What is the background to this print?
This is the first print I made on my journey into the world of DNA, heredity, and the chance element so intrinsic to our identity. The lady in the print is my grandmother, Marie, who gave me my lifelong love of making when I was a small girl. The chance discovery of my grandparents’ names on a ship manifest from 1920 made me wonder about their experiences and the consequences to heredity that came from those experiences.
Epigenetics is an extra layer to genes beyond DNA. It is like a system of switches that turn genes on or off. It suggests that experiences (like diet, stress, environment) control the switches and cause heritable effects. It is the idea that the lives of your grandparents – the food they ate, the air they breathed, even the things they saw – can directly affect you, decades later, despite your never having experienced these things yourself.
A fleeting moment, which may have occurred 100 years ago, has the power to affect the make-up of someone’s actual identity in the present day, altering heredity, disrupting repetition, and literally changing your life.
Tell us a little about the technique you used to make this print?
The print is made with three aquatinted copper plates. On the first plate I built up my grandmother’s image, repeatedly drawing and etching until I was happy with the image. The 2nd plate is my own fingerprint, etched on the plate using sugar lift technique. Plate no. 3, text from the ship manifest, is sugar lift again.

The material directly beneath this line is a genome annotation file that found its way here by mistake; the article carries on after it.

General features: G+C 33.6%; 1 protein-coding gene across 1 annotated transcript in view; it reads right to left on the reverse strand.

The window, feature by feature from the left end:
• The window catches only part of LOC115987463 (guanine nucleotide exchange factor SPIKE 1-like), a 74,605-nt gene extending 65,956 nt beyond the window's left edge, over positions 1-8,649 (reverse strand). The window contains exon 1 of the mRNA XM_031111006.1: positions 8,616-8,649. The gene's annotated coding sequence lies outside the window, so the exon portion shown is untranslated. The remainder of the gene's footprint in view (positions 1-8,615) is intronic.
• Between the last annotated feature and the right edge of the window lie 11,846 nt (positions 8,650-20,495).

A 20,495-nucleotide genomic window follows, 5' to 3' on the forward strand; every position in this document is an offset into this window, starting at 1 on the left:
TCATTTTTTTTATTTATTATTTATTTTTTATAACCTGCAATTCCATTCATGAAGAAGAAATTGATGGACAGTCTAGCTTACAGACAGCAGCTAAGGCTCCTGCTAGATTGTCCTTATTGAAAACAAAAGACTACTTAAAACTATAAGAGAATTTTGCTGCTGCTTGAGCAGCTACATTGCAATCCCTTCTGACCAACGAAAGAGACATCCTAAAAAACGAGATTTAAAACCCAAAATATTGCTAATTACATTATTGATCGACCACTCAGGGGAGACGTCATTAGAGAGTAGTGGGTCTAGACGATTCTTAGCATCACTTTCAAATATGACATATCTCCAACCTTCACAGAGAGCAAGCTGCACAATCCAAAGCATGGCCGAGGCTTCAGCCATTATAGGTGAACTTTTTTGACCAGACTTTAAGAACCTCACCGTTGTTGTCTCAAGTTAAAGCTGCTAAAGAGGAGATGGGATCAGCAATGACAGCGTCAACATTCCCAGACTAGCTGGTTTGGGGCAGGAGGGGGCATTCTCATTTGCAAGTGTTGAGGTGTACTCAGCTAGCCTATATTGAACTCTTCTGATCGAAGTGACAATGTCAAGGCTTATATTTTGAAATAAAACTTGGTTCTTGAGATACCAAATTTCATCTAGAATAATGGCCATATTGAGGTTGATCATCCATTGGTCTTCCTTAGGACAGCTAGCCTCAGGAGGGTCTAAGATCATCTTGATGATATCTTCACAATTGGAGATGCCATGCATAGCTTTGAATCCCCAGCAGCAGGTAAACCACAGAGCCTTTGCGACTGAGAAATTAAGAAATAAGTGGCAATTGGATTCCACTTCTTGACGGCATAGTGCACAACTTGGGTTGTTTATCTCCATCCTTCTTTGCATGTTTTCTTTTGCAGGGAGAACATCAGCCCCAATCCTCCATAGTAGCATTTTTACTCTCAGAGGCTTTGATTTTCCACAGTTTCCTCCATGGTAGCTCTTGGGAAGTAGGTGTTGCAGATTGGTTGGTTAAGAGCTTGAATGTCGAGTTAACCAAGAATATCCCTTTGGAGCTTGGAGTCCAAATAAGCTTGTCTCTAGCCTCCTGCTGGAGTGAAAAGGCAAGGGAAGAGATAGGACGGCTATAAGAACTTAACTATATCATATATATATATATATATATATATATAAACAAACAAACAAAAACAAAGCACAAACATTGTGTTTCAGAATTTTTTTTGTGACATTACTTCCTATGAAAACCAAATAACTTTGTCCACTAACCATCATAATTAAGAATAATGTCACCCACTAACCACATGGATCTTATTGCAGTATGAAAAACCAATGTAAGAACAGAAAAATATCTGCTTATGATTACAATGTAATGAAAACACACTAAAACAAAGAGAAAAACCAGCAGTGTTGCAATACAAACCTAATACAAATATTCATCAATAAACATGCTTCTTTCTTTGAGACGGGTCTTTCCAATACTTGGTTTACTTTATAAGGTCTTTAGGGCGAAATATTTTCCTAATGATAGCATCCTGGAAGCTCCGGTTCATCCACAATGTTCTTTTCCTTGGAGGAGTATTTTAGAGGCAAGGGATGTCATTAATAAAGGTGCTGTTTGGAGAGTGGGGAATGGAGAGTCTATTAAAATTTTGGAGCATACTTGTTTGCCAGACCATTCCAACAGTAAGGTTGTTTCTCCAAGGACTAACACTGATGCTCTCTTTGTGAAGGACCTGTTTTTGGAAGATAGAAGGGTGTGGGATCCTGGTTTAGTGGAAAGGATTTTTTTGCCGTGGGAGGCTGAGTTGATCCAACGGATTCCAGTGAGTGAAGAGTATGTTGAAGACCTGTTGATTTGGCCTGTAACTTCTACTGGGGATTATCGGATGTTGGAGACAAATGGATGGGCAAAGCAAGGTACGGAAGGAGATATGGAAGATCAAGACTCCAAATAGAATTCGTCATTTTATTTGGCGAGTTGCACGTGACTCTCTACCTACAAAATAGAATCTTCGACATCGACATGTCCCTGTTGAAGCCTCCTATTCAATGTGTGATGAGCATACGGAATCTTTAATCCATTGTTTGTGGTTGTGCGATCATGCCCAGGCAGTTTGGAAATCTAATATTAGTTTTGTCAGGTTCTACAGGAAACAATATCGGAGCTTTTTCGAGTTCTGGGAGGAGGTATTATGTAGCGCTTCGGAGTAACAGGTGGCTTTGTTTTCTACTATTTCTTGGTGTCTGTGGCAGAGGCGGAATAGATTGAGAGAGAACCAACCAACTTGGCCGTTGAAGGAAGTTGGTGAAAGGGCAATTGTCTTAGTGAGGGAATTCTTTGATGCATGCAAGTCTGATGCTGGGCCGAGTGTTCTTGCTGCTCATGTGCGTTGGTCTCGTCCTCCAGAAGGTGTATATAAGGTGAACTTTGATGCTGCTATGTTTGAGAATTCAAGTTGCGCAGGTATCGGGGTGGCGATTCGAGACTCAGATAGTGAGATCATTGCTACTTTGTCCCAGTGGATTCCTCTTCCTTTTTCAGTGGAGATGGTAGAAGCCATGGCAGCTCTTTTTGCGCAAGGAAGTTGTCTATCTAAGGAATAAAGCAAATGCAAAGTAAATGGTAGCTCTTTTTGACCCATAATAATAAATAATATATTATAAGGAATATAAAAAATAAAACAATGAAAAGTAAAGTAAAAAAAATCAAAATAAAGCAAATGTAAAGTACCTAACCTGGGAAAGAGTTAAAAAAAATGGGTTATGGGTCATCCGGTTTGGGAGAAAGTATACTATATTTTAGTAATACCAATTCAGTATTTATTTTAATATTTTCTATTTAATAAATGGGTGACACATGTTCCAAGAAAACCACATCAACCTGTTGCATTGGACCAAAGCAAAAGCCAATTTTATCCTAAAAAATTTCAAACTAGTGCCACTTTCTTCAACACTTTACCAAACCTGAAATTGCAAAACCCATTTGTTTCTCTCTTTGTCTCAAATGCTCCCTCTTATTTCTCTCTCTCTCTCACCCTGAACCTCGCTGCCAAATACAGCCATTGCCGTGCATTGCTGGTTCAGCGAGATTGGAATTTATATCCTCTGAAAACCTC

What do you love about print?
I tend to think of the process I use to make an artwork as part of the piece. It says something. Printmaking is very appropriate to my subject matter because you can make repetition and you can make uniqueness. Repetition is inherent in genetics, as is the interruption of repetition. I like the making involved, adding, taking away and working the plate – and, every time, the excitement of pulling back the paper to see the image.
Which print/artwork would you love to own?
‘In Search of Lost Time’ by Peter Milton, a colour-blind American printmaker, who often compresses long periods of time into a single moment in his prints. His skill is amazing! Any of Norman Ackroyd’s beautiful atmospheric prints.